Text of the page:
Marking Traditions with Virtual Broadcasts 

In March 2020, when the world came crashing down, for a little while, all I wanted to do was hide under a rock. But Robert’s instincts immediately kicked in, and he was clear that we needed to continue each one of our programs and not miss a beat, to keep people connected and give everyone something to hold on to. We had been planning for years, and investing in infrastructure to livestream broadcast from our live events, so our technology infrastructure was already present. We had invested in high quality cameras, video gear, streaming software, microphones, lighting and more. We also have talented videographers with technical expertise on our core team, so we were in a unique position to pivot our work.

When we first went into quarantine, the scariest time of the whole pandemic in my opinion, the first thing we thought to do was pull out shows from our archives, that we had recorded in our venue “The Room Upstairs,” to give people comfort and to continue the creative connection. I introduced the concert “Masterpiece Theater” style, I like to call it. I sat in a comfortable chair and just spoke to the audience from my heart. I was scared, and I also felt a deep responsibility to strike the right tone, with the severity and seriousness of what was happening, and all the people that were suffering and frightened, I knew that I needed to hold that as I went on camera to beam my face into people’s newsfeeds on Facebook. We edited the video and then uploaded it as a “Premiere,” and that streams as a LIVE video, which creates the excitement of a real-time program, and allows the community to react to the video together in real-time. Watch that very first live program here. 

**I really love using that Video Premiere feature. It allows you to create a video and edit it exactly how you want it, yet have the excitement of a live broadcast that the community can watch together.** 

The next thing we did was debut our Virtual Open Mic Night, since Open Mic is such a vital part of our creative community. Every Monday pre-pandemic was our regular gathering, and it really has kept our community glued together all these years. That regular opportunity for connection and creative expression is the foundation upon which our scene was built, we wanted to keep that tradition alive. The format we chose was to have artists submit their videos; we recorded introductions, edited the performances together as one long video, and then streamed it as a live premiere. This was great for artists to have a reason to prepare a performance, and for the audience to enjoy, and connect with others in the comments section. We created an intro sequence with a song from one of our favorite songwriters. You can check out the 1st Open Stage Night, Virtual Edition here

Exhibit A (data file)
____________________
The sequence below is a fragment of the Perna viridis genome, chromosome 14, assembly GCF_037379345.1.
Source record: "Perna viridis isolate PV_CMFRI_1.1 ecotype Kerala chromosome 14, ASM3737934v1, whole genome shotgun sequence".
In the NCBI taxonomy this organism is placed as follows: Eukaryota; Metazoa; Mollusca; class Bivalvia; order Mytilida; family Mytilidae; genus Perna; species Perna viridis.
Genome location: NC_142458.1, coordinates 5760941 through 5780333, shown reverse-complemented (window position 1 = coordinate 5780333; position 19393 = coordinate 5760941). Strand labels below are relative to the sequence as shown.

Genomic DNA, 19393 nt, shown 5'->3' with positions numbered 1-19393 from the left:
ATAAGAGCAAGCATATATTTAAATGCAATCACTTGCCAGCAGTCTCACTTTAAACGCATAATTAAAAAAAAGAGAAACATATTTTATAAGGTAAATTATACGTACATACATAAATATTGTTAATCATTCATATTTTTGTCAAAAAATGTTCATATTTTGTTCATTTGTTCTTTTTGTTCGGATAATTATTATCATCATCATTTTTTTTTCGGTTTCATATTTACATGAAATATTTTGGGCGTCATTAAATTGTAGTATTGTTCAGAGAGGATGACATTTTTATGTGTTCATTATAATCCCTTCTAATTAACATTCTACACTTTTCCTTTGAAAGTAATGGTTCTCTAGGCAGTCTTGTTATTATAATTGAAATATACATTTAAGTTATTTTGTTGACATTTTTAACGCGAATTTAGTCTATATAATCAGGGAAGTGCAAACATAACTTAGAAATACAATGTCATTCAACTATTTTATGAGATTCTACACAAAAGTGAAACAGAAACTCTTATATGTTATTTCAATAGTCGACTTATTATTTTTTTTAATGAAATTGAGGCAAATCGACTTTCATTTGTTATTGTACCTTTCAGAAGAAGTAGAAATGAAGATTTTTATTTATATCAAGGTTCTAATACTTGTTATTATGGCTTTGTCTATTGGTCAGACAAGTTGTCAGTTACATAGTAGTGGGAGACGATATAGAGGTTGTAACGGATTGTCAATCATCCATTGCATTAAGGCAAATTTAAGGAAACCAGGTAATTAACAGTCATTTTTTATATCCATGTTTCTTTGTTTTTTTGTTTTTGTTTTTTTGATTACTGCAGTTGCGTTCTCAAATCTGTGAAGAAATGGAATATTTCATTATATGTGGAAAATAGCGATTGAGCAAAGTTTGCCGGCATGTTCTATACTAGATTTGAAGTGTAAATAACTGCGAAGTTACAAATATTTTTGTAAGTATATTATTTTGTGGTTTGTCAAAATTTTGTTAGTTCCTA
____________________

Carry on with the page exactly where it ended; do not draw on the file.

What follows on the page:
As nice as this was, it took a lot of time to do, and eventually we needed to take a step back. We were creating Virtual Open Stage on Mondays, Live in the Room Upstairs on Friday, and we even started a program called “RiffRaff Happy Hour” to give folks a positive energy boost on Wednesdays during quarantine, but after a few weeks we realized we were asking too much of ourselves. It’s as though we were creating a ton of work for ourselves to distract us from what was happening. 

A few times, we hosted Open Mic’s on Zoom, and those provided a different kind of connected exchange, perhaps even more meaningful. Even though the audio and technical side of performing on Zoom has its challenges and lacks the smoothness of a pre-recorded video, this format allows people to have a face-to-face exchange, if only in 1D. 

The recommendations I have for Zoom Open Mic are: 

  • When you promote, make sure to let people know they can share a song, tell a joke or story, dance in their living room, whatever they feel called to share, and they are also welcome to just come to listen. Mention that if there are young people present, they’ll need to be mindful and choose their material accordingly
  • Greet everyone as they come in to the virtual space. Create a waiting room, and consider only letting one person in at a time so you can greet everyone as they arrive. 
  • As people enter the room, let them know that if they’d like to perform, they should write their name in the chat. Take those names and make a list, just like you would do for a regular open mic night, and and post it in the chat. Let people know we'll be going in the order of the list in the chat. Note, people who come in late or after you've posted the list won't be able to see the chats before they arrived, so you might want to post that list periodically and add anyone to it that arrives late and wants to perform.